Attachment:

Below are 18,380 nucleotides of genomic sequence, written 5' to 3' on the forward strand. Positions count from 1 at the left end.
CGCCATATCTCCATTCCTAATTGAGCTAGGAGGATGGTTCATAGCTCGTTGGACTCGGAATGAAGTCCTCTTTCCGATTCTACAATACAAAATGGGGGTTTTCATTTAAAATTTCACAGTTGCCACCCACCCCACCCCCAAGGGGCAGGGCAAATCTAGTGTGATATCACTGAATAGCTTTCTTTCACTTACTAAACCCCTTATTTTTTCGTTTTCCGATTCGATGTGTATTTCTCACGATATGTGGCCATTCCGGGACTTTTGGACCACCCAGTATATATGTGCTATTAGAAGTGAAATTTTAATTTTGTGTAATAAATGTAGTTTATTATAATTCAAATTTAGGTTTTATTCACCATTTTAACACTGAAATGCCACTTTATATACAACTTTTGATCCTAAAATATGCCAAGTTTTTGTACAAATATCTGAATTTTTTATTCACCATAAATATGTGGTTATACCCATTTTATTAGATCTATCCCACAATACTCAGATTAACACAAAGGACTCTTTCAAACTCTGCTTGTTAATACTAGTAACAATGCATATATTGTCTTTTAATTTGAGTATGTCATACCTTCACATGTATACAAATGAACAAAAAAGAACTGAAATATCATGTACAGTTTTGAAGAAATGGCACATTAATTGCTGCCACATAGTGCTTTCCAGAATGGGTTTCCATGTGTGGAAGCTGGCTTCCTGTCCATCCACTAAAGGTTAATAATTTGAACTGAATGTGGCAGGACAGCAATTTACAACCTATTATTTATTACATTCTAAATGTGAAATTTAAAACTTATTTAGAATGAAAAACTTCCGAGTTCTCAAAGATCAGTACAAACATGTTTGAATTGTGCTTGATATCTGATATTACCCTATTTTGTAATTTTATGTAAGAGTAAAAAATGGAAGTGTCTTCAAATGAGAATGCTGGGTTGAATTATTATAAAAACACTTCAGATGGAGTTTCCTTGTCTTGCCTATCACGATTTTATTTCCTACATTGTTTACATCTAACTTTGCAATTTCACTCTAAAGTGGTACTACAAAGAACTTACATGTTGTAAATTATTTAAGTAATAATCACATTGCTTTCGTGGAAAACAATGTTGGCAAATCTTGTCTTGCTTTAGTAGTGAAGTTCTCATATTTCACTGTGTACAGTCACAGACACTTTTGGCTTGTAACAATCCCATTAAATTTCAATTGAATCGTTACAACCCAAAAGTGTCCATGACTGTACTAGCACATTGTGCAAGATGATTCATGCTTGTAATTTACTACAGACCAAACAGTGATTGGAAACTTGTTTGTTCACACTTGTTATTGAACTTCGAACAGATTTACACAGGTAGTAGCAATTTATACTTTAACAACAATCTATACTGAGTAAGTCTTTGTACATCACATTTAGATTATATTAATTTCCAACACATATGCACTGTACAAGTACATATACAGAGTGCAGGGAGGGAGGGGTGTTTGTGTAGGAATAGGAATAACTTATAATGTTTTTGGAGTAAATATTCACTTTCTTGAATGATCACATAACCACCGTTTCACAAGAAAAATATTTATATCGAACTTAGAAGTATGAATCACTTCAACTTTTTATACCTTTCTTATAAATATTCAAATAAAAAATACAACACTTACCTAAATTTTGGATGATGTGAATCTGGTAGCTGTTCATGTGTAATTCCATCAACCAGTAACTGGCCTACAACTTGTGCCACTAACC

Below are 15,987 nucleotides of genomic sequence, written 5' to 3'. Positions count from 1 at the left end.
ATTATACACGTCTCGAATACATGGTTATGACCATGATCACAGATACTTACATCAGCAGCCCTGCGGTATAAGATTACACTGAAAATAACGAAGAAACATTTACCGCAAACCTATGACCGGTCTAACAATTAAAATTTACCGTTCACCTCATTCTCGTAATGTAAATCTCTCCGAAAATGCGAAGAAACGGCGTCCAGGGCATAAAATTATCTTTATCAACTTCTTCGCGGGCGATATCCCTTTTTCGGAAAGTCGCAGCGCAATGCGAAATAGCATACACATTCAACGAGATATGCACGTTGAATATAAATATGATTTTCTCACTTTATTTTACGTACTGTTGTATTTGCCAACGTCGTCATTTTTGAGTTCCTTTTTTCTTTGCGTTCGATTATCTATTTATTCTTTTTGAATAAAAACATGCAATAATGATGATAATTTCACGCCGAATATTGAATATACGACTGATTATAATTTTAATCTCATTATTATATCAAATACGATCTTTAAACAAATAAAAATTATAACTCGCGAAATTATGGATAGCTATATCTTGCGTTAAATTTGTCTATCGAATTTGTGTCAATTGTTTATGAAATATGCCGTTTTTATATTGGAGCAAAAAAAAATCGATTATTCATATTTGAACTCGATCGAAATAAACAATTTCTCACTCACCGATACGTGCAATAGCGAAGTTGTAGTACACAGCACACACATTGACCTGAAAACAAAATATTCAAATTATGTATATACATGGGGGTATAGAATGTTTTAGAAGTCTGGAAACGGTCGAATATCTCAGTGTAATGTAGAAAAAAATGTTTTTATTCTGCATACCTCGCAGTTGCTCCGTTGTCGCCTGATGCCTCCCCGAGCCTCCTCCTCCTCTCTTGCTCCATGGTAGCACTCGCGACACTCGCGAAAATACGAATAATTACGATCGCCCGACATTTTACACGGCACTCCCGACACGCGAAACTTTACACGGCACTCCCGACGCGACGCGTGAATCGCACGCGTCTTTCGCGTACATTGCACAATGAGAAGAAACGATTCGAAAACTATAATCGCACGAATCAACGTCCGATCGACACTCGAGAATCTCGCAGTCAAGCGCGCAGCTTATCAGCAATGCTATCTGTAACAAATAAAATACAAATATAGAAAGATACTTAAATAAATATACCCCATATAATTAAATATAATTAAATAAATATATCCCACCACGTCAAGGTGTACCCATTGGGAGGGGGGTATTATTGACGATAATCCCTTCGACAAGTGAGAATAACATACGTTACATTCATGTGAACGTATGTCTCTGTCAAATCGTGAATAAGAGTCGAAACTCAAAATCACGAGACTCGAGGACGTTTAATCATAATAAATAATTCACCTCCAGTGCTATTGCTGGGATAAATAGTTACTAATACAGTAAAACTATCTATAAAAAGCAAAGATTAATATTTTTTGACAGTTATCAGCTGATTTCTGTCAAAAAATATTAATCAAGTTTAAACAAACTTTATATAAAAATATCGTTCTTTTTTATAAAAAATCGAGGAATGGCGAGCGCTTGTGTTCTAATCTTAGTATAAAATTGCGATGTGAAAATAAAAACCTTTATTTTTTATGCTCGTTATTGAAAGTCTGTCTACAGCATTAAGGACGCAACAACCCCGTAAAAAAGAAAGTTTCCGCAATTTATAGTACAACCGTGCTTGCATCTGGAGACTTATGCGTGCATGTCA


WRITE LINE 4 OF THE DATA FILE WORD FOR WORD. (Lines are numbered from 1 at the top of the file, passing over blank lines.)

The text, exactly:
ATTATACACGTCTCGAATACATGGTTATGACCATGATCACAGATACTTACATCAGCAGCCCTGCGGTATAAGATTACACTGAAAATAACGAAGAAACATTTACCGCAAACCTATGACCGGTCTAACAATTAAAATTTACCGTTCACCTCATTCTCGTAATGTAAATCTCTCCGAAAATGCGAAGAAACGGCGTCCAGGGCATAAAATTATCTTTATCAACTTCTTCGCGGGCGATATCCCTTTTTCGGAAAGTCGCAGCGCAATGCGAAATAGCATACACATTCAACGAGATATGCACGTTGAATATAAATATGATTTTCTCACTTTATTTTACGTACTGTTGTATTTGCCAACGTCGTCATTTTTGAGTTCCTTTTTTCTTTGCGTTCGATTATCTATTTATTCTTTTTGAATAAAAACATGCAATAATGATGATAATTTCACGCCGAATATTGAATATACGACTGATTATAATTTTAATCTCATTATTATATCAAATACGATCTTTAAACAAATAAAAATTATAACTCGCGAAATTATGGATAGCTATATCTTGCGTTAAATTTGTCTATCGAATTTGTGTCAATTGTTTATGAAATATGCCGTTTTTATATTGGAGCAAAAAAAAATCGATTATTCATATTTGAACTCGATCGAAATAAACAATTTCTCACTCACCGATACGTGCAATAGCGAAGTTGTAGTACACAGCACACACATTGACCTGAAAACAAAATATTCAAATTATGTATATACATGGGGGTATAGAATGTTTTAGAAGTCTGGAAACGGTCGAATATCTCAGTGTAATGTAGAAAAAAATGTTTTTATTCTGCATACCTCGCAGTTGCTCCGTTGTCGCCTGATGCCTCCCCGAGCCTCCTCCTCCTCTCTTGCTCCATGGTAGCACTCGCGACACTCGCGAAAATACGAATAATTACGATCGCCCGACATTTTACACGGCACTCCCGACACGCGAAACTTTACACGGCACTCCCGACGCGACGCGTGAATCGCACGCGTCTTTCGCGTACATTGCACAATGAGAAGAAACGATTCGAAAACTATAATCGCACGAATCAACGTCCGATCGACACTCGAGAATCTCGCAGTCAAGCGCGCAGCTTATCAGCAATGCTATCTGTAACAAATAAAATACAAATATAGAAAGATACTTAAATAAATATACCCCATATAATTAAATATAATTAAATAAATATATCCCACCACGTCAAGGTGTACCCATTGGGAGGGGGGTATTATTGACGATAATCCCTTCGACAAGTGAGAATAACATACGTTACATTCATGTGAACGTATGTCTCTGTCAAATCGTGAATAAGAGTCGAAACTCAAAATCACGAGACTCGAGGACGTTTAATCATAATAAATAATTCACCTCCAGTGCTATTGCTGGGATAAATAGTTACTAATACAGTAAAACTATCTATAAAAAGCAAAGATTAATATTTTTTGACAGTTATCAGCTGATTTCTGTCAAAAAATATTAATCAAGTTTAAACAAACTTTATATAAAAATATCGTTCTTTTTTATAAAAAATCGAGGAATGGCGAGCGCTTGTGTTCTAATCTTAGTATAAAATTGCGATGTGAAAATAAAAACCTTTATTTTTTATGCTCGTTATTGAAAGTCTGTCTACAGCATTAAGGACGCAACAACCCCGTAAAAAAGAAAGTTTCCGCAATTTATAGTACAACCGTGCTTGCATCTGGAGACTTATGCGTGCATGTCA